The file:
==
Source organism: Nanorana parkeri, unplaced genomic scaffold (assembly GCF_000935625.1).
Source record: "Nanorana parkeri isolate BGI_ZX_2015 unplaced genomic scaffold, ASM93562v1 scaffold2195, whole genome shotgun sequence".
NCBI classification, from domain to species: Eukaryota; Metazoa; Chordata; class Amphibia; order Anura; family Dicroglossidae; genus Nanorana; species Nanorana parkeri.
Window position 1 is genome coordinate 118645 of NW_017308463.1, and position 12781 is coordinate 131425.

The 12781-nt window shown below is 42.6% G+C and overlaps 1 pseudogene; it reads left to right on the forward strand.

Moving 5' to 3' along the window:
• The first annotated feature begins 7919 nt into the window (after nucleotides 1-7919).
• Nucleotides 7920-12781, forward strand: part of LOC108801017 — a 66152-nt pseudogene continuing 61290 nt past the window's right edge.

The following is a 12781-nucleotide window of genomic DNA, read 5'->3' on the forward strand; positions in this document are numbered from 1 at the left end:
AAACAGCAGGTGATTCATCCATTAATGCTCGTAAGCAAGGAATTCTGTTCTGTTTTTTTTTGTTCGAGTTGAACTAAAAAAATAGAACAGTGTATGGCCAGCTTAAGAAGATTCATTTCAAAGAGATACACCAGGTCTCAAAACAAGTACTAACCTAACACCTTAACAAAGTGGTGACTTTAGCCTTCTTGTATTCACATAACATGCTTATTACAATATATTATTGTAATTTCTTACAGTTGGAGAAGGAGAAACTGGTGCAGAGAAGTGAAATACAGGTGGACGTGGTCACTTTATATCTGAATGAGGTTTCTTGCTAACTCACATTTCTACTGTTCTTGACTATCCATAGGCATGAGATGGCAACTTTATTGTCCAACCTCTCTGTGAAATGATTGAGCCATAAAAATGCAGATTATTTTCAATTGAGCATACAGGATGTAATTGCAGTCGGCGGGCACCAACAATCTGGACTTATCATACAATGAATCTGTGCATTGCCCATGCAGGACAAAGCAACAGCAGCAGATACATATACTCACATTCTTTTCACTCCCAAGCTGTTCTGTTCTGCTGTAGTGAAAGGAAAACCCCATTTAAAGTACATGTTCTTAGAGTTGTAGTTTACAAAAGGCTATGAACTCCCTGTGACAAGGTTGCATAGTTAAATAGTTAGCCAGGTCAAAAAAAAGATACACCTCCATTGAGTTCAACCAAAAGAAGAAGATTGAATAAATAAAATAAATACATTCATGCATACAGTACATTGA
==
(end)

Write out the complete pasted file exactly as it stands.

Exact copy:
Source organism: Nanorana parkeri, unplaced genomic scaffold (assembly GCF_000935625.1).
Source record: "Nanorana parkeri isolate BGI_ZX_2015 unplaced genomic scaffold, ASM93562v1 scaffold2195, whole genome shotgun sequence".
NCBI classification, from domain to species: Eukaryota; Metazoa; Chordata; class Amphibia; order Anura; family Dicroglossidae; genus Nanorana; species Nanorana parkeri.
Window position 1 is genome coordinate 118645 of NW_017308463.1, and position 12781 is coordinate 131425.

The 12781-nt window shown below is 42.6% G+C and overlaps 1 pseudogene; it reads left to right on the forward strand.

Moving 5' to 3' along the window:
• The first annotated feature begins 7919 nt into the window (after nucleotides 1-7919).
• Nucleotides 7920-12781, forward strand: part of LOC108801017 — a 66152-nt pseudogene continuing 61290 nt past the window's right edge.

The following is a 12781-nucleotide window of genomic DNA, read 5'->3' on the forward strand; positions in this document are numbered from 1 at the left end:
AAACAGCAGGTGATTCATCCATTAATGCTCGTAAGCAAGGAATTCTGTTCTGTTTTTTTTTGTTCGAGTTGAACTAAAAAAATAGAACAGTGTATGGCCAGCTTAAGAAGATTCATTTCAAAGAGATACACCAGGTCTCAAAACAAGTACTAACCTAACACCTTAACAAAGTGGTGACTTTAGCCTTCTTGTATTCACATAACATGCTTATTACAATATATTATTGTAATTTCTTACAGTTGGAGAAGGAGAAACTGGTGCAGAGAAGTGAAATACAGGTGGACGTGGTCACTTTATATCTGAATGAGGTTTCTTGCTAACTCACATTTCTACTGTTCTTGACTATCCATAGGCATGAGATGGCAACTTTATTGTCCAACCTCTCTGTGAAATGATTGAGCCATAAAAATGCAGATTATTTTCAATTGAGCATACAGGATGTAATTGCAGTCGGCGGGCACCAACAATCTGGACTTATCATACAATGAATCTGTGCATTGCCCATGCAGGACAAAGCAACAGCAGCAGATACATATACTCACATTCTTTTCACTCCCAAGCTGTTCTGTTCTGCTGTAGTGAAAGGAAAACCCCATTTAAAGTACATGTTCTTAGAGTTGTAGTTTACAAAAGGCTATGAACTCCCTGTGACAAGGTTGCATAGTTAAATAGTTAGCCAGGTCAAAAAAAAGATACACCTCCATTGAGTTCAACCAAAAGAAGAAGATTGAATAAATAAAATAAATACATTCATGCATACAGTACATTGA